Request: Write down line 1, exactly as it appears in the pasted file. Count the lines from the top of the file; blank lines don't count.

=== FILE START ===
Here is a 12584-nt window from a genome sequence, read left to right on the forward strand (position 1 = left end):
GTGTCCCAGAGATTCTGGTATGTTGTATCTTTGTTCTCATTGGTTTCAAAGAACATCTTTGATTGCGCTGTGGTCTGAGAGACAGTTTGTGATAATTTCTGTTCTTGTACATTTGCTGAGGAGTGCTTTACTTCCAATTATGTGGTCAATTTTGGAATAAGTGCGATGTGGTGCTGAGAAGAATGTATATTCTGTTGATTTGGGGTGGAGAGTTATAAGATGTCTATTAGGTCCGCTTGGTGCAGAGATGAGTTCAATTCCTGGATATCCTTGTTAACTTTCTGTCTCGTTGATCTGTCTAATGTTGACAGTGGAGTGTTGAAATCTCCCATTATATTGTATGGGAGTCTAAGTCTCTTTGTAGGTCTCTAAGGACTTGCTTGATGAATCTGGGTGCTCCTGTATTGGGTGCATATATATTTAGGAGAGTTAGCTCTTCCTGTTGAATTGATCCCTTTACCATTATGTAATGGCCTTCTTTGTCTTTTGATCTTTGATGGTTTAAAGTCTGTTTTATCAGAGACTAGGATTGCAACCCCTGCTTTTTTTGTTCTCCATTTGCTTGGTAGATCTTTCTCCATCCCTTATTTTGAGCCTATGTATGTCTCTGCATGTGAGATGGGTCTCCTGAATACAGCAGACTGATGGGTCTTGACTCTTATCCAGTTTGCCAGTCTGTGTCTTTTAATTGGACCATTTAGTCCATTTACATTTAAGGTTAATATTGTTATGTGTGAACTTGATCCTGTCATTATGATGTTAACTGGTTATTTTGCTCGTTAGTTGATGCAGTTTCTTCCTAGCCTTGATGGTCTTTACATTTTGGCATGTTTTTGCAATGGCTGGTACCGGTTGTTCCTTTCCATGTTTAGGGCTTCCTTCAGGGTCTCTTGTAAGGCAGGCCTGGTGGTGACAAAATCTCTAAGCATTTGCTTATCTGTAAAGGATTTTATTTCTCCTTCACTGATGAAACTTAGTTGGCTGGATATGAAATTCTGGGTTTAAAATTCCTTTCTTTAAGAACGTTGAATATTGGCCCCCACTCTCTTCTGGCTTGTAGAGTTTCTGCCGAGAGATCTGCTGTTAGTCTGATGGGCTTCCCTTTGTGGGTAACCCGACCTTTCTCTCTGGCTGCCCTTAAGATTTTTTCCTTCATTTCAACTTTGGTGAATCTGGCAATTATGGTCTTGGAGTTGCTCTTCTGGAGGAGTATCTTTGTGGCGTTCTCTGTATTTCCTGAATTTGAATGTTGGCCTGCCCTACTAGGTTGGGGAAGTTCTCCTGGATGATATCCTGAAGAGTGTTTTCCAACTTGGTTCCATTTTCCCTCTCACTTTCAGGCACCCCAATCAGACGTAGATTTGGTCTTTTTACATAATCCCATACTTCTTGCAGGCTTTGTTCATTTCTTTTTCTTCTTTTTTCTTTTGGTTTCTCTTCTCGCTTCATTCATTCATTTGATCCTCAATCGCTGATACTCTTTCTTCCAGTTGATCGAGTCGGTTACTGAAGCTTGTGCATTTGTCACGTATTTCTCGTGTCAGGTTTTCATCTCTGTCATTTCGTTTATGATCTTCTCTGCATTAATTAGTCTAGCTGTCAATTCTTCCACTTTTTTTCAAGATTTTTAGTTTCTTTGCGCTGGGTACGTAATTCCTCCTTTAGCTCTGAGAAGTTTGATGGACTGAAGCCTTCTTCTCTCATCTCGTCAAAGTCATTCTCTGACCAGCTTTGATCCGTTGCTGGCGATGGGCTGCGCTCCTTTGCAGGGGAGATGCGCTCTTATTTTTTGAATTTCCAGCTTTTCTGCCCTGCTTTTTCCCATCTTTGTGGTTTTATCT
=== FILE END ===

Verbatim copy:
Here is a 12584-nt window from a genome sequence, read left to right on the forward strand (position 1 = left end):